The Definition of Autism: About to Change?
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A bombshell rocked the medical community last Thursday: the American Psychiatric Association announced that a panel of experts would analyze the definition of autism for the Diagnostic and Statistical Manual of Mental Disorders, the diagnostic tome used in psychiatry. The idea of a more specific set of symptoms for diagnosing autism has some in the medical community excited about lowering the percentage of children diagnosed with the mental and social disorder—but many parents, experts and patients are crying foul.
Presently, about 1 child in every 110 children have autism or a related disorder. Austim is currently defined on a spectrum basis, which means that two children with the same diagnosis could show completely different symptoms. Because of the wide range of symptoms for autism and autism spectrum disorders (ASDs), such as Asperger's Syndrome, medical exerts suggest that autism is often misdiagnosed, which could be to blame for the high rate of diagnosis in the United States. Still, narrowing the definition for autism and ASDs could remove precious resources from individuals and families that need them the most.
The New Definition
The new definition of autism aims to describe the difference between individuals considered medically and mentally abnormal, and those who are simply unusual. This might exclude some of the patients who have been diagnosed with an ASD, but are able to function at a high level. Since autism and other ASDs often affect people's ability to think, interact with others and communicate effectively, individuals who seem to get along fine with a minor amount of issues could be excluded from the help specifically offered to autistic students and community members by by governments and schools.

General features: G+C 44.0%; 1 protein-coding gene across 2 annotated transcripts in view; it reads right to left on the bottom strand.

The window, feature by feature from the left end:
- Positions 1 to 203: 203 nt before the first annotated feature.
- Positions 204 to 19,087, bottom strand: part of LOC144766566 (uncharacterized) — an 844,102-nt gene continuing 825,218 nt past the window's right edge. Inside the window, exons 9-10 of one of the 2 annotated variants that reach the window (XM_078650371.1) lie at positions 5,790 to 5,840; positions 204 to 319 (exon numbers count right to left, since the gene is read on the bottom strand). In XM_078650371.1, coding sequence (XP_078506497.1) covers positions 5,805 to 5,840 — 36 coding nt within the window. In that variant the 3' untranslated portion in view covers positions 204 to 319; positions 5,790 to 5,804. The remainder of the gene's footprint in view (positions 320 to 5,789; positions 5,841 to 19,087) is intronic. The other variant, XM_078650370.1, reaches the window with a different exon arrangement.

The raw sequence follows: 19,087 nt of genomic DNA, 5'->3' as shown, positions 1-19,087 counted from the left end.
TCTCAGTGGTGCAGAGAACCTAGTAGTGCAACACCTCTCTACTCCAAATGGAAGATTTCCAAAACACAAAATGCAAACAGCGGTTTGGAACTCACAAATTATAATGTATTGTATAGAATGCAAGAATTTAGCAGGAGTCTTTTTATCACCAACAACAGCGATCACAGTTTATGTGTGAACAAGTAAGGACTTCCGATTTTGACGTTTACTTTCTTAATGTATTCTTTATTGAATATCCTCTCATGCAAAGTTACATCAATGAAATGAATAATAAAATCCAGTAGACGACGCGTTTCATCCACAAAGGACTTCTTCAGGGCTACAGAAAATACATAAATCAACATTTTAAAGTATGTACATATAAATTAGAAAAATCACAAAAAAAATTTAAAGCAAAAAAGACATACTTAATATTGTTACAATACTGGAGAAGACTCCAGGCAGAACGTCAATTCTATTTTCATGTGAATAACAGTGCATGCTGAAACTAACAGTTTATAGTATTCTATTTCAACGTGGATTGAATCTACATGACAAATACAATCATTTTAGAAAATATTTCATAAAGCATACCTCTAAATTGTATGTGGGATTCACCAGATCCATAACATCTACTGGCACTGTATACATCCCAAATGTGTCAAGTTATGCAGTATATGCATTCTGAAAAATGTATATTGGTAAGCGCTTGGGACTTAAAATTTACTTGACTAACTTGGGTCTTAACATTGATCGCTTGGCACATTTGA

Under the current definition of autism and ASDs, a person can be diagnosed with autism or another disorder by exhibiting 6 of 12 known behaviors. If the proposed changes are accepted—which should happen by December 2012—an individual would have to exhibit 3 communication deficits (such as not responding to his name, crying out inappropriately and failure to recognize nonverbal communication) as well as 2 types of repetitive behavior to qualify. The new parameters effectively remove Asperger's Syndrome and pervasive developmental disorder, not otherwise specified—known as P.D.D.-N.O.S.—from the manual altogether, so they wouldn't be used as industry diagnoses.
Not all mental health experts agree with the proposed changes to the definition of autism. Some, like Dr. Ernst VanBergeijk, Dean and Executive Director of the Comprehensive Transition and Postsecondary program at the New York Institute of Technology Vocational Independence Program, worries about the effect the changed definition could have on services offered for special needs students. "Lumping Asperger's syndrome and P.D.D.-N.O.S. with lower functioning individuals with autistic disorder does not create a distinctiveness necessary for research, treatment, and educational purpose," he says. "My fear is that these entities will use the new system, which appears to be weighted toward lower functioning individuals, to exclude higher functioning individuals from services. Regardless of what you label these individuals, they will need services."
However, Dr. Doug Berrian, of the Phoenix Center—a non-profit special education school for students with autism—notes that the change might not result in a complete removal of services. "We might be affected by receiving fewer students classified as being autistic. However, it could just become semantics. These kids could end up being classified as multiply disabled and still [be] eligible for special education services."